I just got back last night from a lovely conference on Pope Benedict XVI’s theology at Notre Dame. I offer a brief outline of the paper I presented, which will be collected, along with the other papers presented, in a volume expected to be finished in November 2012 and to be given to the pope in honor of his 85th birthday. I don’t know the name of the volume yet, but it will be published by Notre Dame Press. I enjoyed meeting some wonderful new people and having some great conversations. The complete list of papers and speakers can be found here.
“The Feast of Peace: The Eucharist as Sacrifice and Meal in Benedict XVI’s Theology,” by Kimberly Hope Belcher, presented at the Notre Dame Institute for Church Life Conference “God is Love: Explorations in the Theology of Benedict XVI” on March 27, 2012. To be published with Notre Dame Press, 2012.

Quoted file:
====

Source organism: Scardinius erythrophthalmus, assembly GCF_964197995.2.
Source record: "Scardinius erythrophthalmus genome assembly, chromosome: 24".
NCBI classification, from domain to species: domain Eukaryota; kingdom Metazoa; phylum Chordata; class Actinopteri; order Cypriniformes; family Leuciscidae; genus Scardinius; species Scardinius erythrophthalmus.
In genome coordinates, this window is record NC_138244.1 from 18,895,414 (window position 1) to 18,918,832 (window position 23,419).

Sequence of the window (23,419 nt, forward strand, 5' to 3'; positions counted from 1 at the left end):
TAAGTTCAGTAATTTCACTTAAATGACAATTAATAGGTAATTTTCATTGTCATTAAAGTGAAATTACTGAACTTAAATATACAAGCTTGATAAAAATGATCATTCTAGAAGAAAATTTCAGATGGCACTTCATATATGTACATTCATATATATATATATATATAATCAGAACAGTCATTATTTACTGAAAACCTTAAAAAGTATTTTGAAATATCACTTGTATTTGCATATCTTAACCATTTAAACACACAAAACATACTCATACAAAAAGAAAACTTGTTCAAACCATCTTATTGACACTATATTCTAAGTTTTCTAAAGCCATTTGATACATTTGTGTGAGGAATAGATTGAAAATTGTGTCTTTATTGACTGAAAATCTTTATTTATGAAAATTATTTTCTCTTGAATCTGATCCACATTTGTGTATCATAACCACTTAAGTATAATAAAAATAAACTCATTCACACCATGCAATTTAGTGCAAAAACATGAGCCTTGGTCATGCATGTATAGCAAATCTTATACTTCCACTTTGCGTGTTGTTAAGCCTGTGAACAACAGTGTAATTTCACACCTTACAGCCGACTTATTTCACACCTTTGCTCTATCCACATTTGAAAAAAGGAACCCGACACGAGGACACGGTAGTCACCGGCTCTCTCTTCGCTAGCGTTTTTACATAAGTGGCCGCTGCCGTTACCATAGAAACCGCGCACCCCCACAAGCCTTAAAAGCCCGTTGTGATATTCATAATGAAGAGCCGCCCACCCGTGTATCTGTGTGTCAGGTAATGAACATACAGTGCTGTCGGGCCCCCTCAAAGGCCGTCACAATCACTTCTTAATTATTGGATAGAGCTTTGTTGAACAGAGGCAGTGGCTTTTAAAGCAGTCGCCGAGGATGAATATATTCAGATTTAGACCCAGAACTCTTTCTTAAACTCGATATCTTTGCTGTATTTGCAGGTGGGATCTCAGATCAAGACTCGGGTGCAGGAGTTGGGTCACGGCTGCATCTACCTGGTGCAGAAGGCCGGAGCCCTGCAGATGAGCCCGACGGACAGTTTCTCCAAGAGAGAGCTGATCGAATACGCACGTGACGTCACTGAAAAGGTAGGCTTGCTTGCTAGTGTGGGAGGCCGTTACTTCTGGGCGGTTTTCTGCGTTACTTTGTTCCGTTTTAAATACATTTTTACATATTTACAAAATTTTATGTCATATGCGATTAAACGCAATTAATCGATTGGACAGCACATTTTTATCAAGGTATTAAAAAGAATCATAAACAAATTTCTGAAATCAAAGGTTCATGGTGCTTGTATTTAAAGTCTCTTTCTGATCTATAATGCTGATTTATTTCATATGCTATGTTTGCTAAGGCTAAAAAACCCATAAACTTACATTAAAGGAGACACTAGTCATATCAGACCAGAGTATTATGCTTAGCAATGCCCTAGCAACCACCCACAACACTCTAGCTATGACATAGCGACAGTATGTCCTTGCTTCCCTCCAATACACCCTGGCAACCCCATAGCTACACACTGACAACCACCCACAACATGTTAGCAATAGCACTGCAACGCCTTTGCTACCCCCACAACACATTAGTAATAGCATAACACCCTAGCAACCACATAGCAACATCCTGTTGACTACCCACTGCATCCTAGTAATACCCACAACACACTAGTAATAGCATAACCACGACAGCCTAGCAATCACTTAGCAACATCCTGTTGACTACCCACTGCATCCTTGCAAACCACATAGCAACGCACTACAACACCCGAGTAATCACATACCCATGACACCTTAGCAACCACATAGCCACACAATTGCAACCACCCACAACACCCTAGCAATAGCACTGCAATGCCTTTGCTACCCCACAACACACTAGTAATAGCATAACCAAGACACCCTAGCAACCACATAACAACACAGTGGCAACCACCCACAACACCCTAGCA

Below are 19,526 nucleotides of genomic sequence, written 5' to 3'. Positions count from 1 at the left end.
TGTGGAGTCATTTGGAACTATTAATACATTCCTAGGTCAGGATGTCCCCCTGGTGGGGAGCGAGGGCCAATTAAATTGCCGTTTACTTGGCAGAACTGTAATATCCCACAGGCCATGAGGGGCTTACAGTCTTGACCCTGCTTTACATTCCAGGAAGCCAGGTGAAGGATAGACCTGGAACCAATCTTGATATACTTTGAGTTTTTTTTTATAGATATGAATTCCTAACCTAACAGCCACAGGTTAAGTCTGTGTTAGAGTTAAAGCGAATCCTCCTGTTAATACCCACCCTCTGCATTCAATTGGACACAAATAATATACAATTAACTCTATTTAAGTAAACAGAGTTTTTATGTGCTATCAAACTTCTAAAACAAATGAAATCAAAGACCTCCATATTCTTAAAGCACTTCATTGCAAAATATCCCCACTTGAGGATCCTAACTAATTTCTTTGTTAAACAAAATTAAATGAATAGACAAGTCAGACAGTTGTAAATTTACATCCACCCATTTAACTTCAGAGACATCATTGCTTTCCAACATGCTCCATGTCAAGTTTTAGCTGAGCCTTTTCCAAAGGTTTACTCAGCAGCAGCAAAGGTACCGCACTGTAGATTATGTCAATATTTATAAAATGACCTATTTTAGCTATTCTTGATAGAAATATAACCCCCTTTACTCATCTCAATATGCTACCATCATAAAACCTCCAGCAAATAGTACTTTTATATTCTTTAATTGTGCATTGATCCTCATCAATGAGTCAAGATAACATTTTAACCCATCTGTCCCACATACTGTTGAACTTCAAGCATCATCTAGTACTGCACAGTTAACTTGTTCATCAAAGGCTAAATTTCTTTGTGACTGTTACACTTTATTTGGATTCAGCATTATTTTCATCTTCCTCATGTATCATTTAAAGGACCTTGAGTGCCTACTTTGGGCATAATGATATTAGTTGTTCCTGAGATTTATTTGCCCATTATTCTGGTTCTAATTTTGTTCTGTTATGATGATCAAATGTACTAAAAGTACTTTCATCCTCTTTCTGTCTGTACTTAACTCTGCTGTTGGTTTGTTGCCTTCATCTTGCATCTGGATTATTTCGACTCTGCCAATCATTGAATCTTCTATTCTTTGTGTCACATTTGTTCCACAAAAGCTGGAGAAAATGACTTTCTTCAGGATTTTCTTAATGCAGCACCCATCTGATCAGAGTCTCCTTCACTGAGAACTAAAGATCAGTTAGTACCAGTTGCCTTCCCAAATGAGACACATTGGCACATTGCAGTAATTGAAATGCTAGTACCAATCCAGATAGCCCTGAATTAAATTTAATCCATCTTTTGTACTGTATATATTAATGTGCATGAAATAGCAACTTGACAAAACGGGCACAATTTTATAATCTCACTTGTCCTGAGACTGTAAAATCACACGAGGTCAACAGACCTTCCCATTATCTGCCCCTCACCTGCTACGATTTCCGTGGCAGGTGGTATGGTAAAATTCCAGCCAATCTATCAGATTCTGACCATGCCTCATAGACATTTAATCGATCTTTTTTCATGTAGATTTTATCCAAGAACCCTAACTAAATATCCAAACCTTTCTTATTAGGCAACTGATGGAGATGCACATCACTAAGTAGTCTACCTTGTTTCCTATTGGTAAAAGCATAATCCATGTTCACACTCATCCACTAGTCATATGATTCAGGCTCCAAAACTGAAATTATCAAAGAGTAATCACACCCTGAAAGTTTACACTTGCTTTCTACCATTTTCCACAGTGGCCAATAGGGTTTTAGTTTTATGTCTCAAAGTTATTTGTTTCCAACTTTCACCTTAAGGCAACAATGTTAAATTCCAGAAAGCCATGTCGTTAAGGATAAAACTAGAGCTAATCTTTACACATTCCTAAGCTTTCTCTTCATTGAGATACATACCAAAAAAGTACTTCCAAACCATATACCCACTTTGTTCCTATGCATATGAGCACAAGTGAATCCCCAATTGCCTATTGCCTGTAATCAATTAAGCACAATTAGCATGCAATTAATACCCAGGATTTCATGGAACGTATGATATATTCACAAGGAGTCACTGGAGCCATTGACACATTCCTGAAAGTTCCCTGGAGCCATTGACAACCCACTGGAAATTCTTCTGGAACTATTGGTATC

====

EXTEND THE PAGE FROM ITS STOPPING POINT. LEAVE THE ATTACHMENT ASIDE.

Abstract: In Pope Benedict XVI’s theology, the Eucharist is a sacrifice because it is the sacrifice of the cross, made accessible to human beings forever through the eucharistic prayer. It is also a meal, however, precisely because the divine sacrifice completes itself in a community meal that also obliges Christians to ethical service and communal love.
Part 1: Meal and Sacrifice in Benedict XVI
Although Benedict expressed deep concern about calling the Eucharist a “meal” in earlier reflections, in his papal works on the Eucharist, especially in Deus Caritatis Est and Sacramentum caritatis, he uses meal imagery for the Eucharist much more positively.
Part 2: Love and sacrifice
For Pope Benedict, sacrifice has an essentially positive definition that is often overlooked or misunderstood. The sacrifice of the mass, in particular, is grounded in Christ’s sacrifice on the cross and ultimately in the trinitarian love. To participate in the Eucharist, then, is to participate in this trinitarian love offered as our salvation, not to offer a work of human merit to a hostile God.
Part 3: Feast of peace
Given this understanding of the sacrifice of the Eucharist, its meal dimension can be seen as the necessary completion of God’s sacrificial self-giving to humanity in incarnation, passion, and resurrection. The meal dimension of the Eucharist highlights the completion of Christ’s sacrifice in the gathering of his new body, the church, and is also the consummate icon of God’s self-revelation in all creation as beauty.